Microsoft's next big AI project? Helping 'solve' cancer

​Microsoft has revealed its involvement in several collaborations with scientists to help fight or, as it puts it, "solve" cancer using artificial intelligence.

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Microsoft says it aims to help oncologists consider the individual elements of each patient's cancer at the genetic level.

Image: Microsoft

Google's UK subsidiary DeepMind isn't the only group using artificial intelligence to fight cancer by helping doctors with clinical decisions.

Microsoft today launched a number of key cancer-fighting projects it has under way, showing off its application of machine learning to solve bigger challenges than identifying dog breeds.

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One such application, called Project Hanover, is seeking to make personalized, precision cancer therapy available to all cancer patients by helping oncologists sift through reams of biomedical research papers faster.

Microsoft is targeting the so-called 'molecular tumor board', the group that convenes to devise personal therapy to suit a patient's specific cancer. However, oncologists are hampered by the volume of research required to assess the particulars of each cancer, limiting access to the most serious cases.

Microsoft says that the US government's PubMed service publishes two new papers each minute, or more than one million a year. Its Hanover team has used this repository to develop machine-reading technology that automatically parses millions of biomedical articles without relying on annotation and converts that into structured databases.

It's also plowed through PubMed papers covering gene networks and genetic association, and made its knowledge extraction available through an Azure-hosted biomedical search service called Literome.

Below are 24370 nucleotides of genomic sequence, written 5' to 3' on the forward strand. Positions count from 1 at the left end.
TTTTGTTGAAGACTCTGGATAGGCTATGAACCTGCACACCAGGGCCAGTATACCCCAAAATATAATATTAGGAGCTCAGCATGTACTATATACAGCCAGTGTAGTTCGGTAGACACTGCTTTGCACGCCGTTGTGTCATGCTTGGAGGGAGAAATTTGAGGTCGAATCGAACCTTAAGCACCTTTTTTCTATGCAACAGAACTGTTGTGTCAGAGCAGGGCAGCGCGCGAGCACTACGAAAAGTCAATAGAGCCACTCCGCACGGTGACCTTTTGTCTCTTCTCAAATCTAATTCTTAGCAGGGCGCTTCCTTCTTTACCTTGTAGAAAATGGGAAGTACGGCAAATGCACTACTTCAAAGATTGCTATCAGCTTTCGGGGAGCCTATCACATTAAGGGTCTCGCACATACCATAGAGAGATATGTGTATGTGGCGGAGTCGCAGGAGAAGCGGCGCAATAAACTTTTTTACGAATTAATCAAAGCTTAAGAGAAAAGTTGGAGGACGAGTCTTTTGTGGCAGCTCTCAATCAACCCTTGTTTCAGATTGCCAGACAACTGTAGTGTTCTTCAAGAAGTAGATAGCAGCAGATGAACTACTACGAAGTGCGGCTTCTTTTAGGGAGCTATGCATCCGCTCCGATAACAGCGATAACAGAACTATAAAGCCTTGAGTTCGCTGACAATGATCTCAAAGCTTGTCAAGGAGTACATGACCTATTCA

"We understand that cancer is often not caused by a single mutation. Instead, it stems from complex interactions of lots of different mutations, which means that you need to pretty much look at everything you know about the genome," Hoifung Poon, a Microsoft researcher, said.

Poon and others in the Hanover team are working with the Knight Cancer Institute at the Oregon Health and Science University to use machine learning to personalize the drug combinations used to treat acute myeloid leukemia.

Knight Cancer Institute director Brian Druker said his team provide hypotheses to computer scientists who then do the analysis and help prove or disprove their theories.

Another area of cancer research where Microsoft is applying its AI clout is helping radiologists track disease progression. While radiologists can quickly examine a CT scan to establish whether a patient has a tumor, the human eye is less adept at detecting changes.

Microsoft is also touting its Bio Model Analyzer (BMA), which helps investigate what happens to cells when disease strikes. The BMA can help detect cancer earlier and simulate how patients with certain cancers respond to different medicines.

Microsoft says it has teamed up with pharmaceutical giant AstraZeneca to use BMA to understand drug interactions and resistance in patients with certain types of leukemia.

Finally, Microsoft's researchers at its Biological Computation Group are taking a crack at programming cells in the human body rather than silicon on chips.

Head of this group, Andrew Phillips, said Microsoft is still a long way off achieving that goal, but says it is "technically possible", if only it understood the cell as deeply as it understood computers.

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